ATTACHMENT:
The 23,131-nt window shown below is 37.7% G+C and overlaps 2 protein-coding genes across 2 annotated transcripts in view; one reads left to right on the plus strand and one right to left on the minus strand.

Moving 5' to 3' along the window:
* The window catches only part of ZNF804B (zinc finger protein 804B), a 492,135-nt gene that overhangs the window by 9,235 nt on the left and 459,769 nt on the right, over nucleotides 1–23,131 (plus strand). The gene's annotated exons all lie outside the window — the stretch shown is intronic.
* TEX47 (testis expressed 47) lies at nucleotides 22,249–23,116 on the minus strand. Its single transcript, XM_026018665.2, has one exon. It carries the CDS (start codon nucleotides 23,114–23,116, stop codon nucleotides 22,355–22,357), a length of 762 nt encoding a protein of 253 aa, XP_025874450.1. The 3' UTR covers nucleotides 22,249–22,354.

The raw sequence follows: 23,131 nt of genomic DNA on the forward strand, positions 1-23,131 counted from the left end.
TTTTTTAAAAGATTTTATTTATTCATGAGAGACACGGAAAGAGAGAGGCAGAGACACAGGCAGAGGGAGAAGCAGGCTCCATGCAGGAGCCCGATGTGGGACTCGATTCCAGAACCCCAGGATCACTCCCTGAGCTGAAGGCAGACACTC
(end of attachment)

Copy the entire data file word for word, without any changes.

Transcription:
The 23,131-nt window shown below is 37.7% G+C and overlaps 2 protein-coding genes across 2 annotated transcripts in view; one reads left to right on the plus strand and one right to left on the minus strand.

Moving 5' to 3' along the window:
* The window catches only part of ZNF804B (zinc finger protein 804B), a 492,135-nt gene that overhangs the window by 9,235 nt on the left and 459,769 nt on the right, over nucleotides 1–23,131 (plus strand). The gene's annotated exons all lie outside the window — the stretch shown is intronic.
* TEX47 (testis expressed 47) lies at nucleotides 22,249–23,116 on the minus strand. Its single transcript, XM_026018665.2, has one exon. It carries the CDS (start codon nucleotides 23,114–23,116, stop codon nucleotides 22,355–22,357), a length of 762 nt encoding a protein of 253 aa, XP_025874450.1. The 3' UTR covers nucleotides 22,249–22,354.

The raw sequence follows: 23,131 nt of genomic DNA on the forward strand, positions 1-23,131 counted from the left end.
TTTTTTAAAAGATTTTATTTATTCATGAGAGACACGGAAAGAGAGAGGCAGAGACACAGGCAGAGGGAGAAGCAGGCTCCATGCAGGAGCCCGATGTGGGACTCGATTCCAGAACCCCAGGATCACTCCCTGAGCTGAAGGCAGACACTC